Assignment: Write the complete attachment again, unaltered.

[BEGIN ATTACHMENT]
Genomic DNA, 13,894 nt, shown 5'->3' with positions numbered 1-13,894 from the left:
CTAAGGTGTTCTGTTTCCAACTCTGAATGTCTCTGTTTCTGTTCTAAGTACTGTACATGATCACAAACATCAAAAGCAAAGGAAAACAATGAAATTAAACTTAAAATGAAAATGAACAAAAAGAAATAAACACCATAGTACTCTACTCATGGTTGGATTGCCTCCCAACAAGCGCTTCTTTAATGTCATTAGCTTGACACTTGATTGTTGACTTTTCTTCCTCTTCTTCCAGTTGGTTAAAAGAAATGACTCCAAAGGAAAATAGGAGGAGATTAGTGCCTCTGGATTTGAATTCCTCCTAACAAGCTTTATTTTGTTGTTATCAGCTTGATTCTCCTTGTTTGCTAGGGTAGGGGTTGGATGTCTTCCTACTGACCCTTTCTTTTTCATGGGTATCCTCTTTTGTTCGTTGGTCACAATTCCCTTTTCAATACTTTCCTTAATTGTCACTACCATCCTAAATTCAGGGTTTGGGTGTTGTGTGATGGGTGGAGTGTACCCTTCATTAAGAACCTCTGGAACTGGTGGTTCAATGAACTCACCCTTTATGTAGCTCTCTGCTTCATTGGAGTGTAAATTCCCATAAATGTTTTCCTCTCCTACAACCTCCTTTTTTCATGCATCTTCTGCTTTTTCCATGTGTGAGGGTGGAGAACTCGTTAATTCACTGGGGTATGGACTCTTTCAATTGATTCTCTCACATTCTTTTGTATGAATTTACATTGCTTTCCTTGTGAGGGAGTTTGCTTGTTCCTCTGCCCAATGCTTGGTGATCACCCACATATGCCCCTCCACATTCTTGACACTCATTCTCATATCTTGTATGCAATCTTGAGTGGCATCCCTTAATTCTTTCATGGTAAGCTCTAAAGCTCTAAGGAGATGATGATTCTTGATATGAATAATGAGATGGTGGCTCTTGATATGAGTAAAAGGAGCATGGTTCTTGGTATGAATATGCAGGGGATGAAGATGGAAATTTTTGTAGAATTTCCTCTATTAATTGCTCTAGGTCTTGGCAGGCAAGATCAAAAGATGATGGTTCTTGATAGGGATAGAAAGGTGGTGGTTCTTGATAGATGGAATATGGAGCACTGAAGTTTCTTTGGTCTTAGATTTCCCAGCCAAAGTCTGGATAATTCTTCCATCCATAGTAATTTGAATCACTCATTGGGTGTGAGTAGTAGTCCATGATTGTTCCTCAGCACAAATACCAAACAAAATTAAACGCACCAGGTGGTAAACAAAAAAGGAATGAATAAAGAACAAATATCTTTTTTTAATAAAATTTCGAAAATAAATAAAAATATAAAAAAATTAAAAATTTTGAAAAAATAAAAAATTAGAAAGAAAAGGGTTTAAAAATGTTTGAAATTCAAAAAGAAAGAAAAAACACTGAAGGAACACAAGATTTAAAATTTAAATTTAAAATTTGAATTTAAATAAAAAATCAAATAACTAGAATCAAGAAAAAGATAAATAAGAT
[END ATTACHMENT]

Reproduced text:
Genomic DNA, 13,894 nt, shown 5'->3' with positions numbered 1-13,894 from the left:
CTAAGGTGTTCTGTTTCCAACTCTGAATGTCTCTGTTTCTGTTCTAAGTACTGTACATGATCACAAACATCAAAAGCAAAGGAAAACAATGAAATTAAACTTAAAATGAAAATGAACAAAAAGAAATAAACACCATAGTACTCTACTCATGGTTGGATTGCCTCCCAACAAGCGCTTCTTTAATGTCATTAGCTTGACACTTGATTGTTGACTTTTCTTCCTCTTCTTCCAGTTGGTTAAAAGAAATGACTCCAAAGGAAAATAGGAGGAGATTAGTGCCTCTGGATTTGAATTCCTCCTAACAAGCTTTATTTTGTTGTTATCAGCTTGATTCTCCTTGTTTGCTAGGGTAGGGGTTGGATGTCTTCCTACTGACCCTTTCTTTTTCATGGGTATCCTCTTTTGTTCGTTGGTCACAATTCCCTTTTCAATACTTTCCTTAATTGTCACTACCATCCTAAATTCAGGGTTTGGGTGTTGTGTGATGGGTGGAGTGTACCCTTCATTAAGAACCTCTGGAACTGGTGGTTCAATGAACTCACCCTTTATGTAGCTCTCTGCTTCATTGGAGTGTAAATTCCCATAAATGTTTTCCTCTCCTACAACCTCCTTTTTTCATGCATCTTCTGCTTTTTCCATGTGTGAGGGTGGAGAACTCGTTAATTCACTGGGGTATGGACTCTTTCAATTGATTCTCTCACATTCTTTTGTATGAATTTACATTGCTTTCCTTGTGAGGGAGTTTGCTTGTTCCTCTGCCCAATGCTTGGTGATCACCCACATATGCCCCTCCACATTCTTGACACTCATTCTCATATCTTGTATGCAATCTTGAGTGGCATCCCTTAATTCTTTCATGGTAAGCTCTAAAGCTCTAAGGAGATGATGATTCTTGATATGAATAATGAGATGGTGGCTCTTGATATGAGTAAAAGGAGCATGGTTCTTGGTATGAATATGCAGGGGATGAAGATGGAAATTTTTGTAGAATTTCCTCTATTAATTGCTCTAGGTCTTGGCAGGCAAGATCAAAAGATGATGGTTCTTGATAGGGATAGAAAGGTGGTGGTTCTTGATAGATGGAATATGGAGCACTGAAGTTTCTTTGGTCTTAGATTTCCCAGCCAAAGTCTGGATAATTCTTCCATCCATAGTAATTTGAATCACTCATTGGGTGTGAGTAGTAGTCCATGATTGTTCCTCAGCACAAATACCAAACAAAATTAAACGCACCAGGTGGTAAACAAAAAAGGAATGAATAAAGAACAAATATCTTTTTTTAATAAAATTTCGAAAATAAATAAAAATATAAAAAAATTAAAAATTTTGAAAAAATAAAAAATTAGAAAGAAAAGGGTTTAAAAATGTTTGAAATTCAAAAAGAAAGAAAAAACACTGAAGGAACACAAGATTTAAAATTTAAATTTAAAATTTGAATTTAAATAAAAAATCAAATAACTAGAATCAAGAAAAAGATAAATAAGAT